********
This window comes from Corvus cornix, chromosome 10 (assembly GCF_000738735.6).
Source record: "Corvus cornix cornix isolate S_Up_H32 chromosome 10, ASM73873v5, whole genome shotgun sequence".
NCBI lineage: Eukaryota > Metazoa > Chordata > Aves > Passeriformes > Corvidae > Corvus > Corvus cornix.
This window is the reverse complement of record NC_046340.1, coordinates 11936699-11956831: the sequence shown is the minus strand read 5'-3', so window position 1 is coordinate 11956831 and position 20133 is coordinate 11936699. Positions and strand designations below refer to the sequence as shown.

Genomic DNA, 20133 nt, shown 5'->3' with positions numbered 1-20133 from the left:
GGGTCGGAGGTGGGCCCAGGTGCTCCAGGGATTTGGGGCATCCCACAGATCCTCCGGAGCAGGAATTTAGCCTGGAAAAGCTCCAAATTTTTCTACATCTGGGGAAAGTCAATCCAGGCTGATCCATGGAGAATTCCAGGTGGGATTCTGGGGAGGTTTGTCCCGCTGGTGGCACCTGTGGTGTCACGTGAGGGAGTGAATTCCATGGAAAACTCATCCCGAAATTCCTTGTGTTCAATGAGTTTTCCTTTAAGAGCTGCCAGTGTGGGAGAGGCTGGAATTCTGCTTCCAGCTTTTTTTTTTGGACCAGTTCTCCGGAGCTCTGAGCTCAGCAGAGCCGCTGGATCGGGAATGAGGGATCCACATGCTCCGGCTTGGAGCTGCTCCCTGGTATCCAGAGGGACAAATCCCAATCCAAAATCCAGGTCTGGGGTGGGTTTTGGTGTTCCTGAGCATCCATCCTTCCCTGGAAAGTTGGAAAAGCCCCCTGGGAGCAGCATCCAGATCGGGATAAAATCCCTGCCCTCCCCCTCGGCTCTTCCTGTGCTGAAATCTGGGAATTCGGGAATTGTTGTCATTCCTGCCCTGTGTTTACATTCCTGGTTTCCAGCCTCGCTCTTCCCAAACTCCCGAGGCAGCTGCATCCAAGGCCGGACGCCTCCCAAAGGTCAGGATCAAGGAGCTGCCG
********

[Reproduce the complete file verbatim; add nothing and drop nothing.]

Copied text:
This window comes from Corvus cornix, chromosome 10 (assembly GCF_000738735.6).
Source record: "Corvus cornix cornix isolate S_Up_H32 chromosome 10, ASM73873v5, whole genome shotgun sequence".
NCBI lineage: Eukaryota > Metazoa > Chordata > Aves > Passeriformes > Corvidae > Corvus > Corvus cornix.
This window is the reverse complement of record NC_046340.1, coordinates 11936699-11956831: the sequence shown is the minus strand read 5'-3', so window position 1 is coordinate 11956831 and position 20133 is coordinate 11936699. Positions and strand designations below refer to the sequence as shown.

Genomic DNA, 20133 nt, shown 5'->3' with positions numbered 1-20133 from the left:
GGGTCGGAGGTGGGCCCAGGTGCTCCAGGGATTTGGGGCATCCCACAGATCCTCCGGAGCAGGAATTTAGCCTGGAAAAGCTCCAAATTTTTCTACATCTGGGGAAAGTCAATCCAGGCTGATCCATGGAGAATTCCAGGTGGGATTCTGGGGAGGTTTGTCCCGCTGGTGGCACCTGTGGTGTCACGTGAGGGAGTGAATTCCATGGAAAACTCATCCCGAAATTCCTTGTGTTCAATGAGTTTTCCTTTAAGAGCTGCCAGTGTGGGAGAGGCTGGAATTCTGCTTCCAGCTTTTTTTTTTGGACCAGTTCTCCGGAGCTCTGAGCTCAGCAGAGCCGCTGGATCGGGAATGAGGGATCCACATGCTCCGGCTTGGAGCTGCTCCCTGGTATCCAGAGGGACAAATCCCAATCCAAAATCCAGGTCTGGGGTGGGTTTTGGTGTTCCTGAGCATCCATCCTTCCCTGGAAAGTTGGAAAAGCCCCCTGGGAGCAGCATCCAGATCGGGATAAAATCCCTGCCCTCCCCCTCGGCTCTTCCTGTGCTGAAATCTGGGAATTCGGGAATTGTTGTCATTCCTGCCCTGTGTTTACATTCCTGGTTTCCAGCCTCGCTCTTCCCAAACTCCCGAGGCAGCTGCATCCAAGGCCGGACGCCTCCCAAAGGTCAGGATCAAGGAGCTGCCG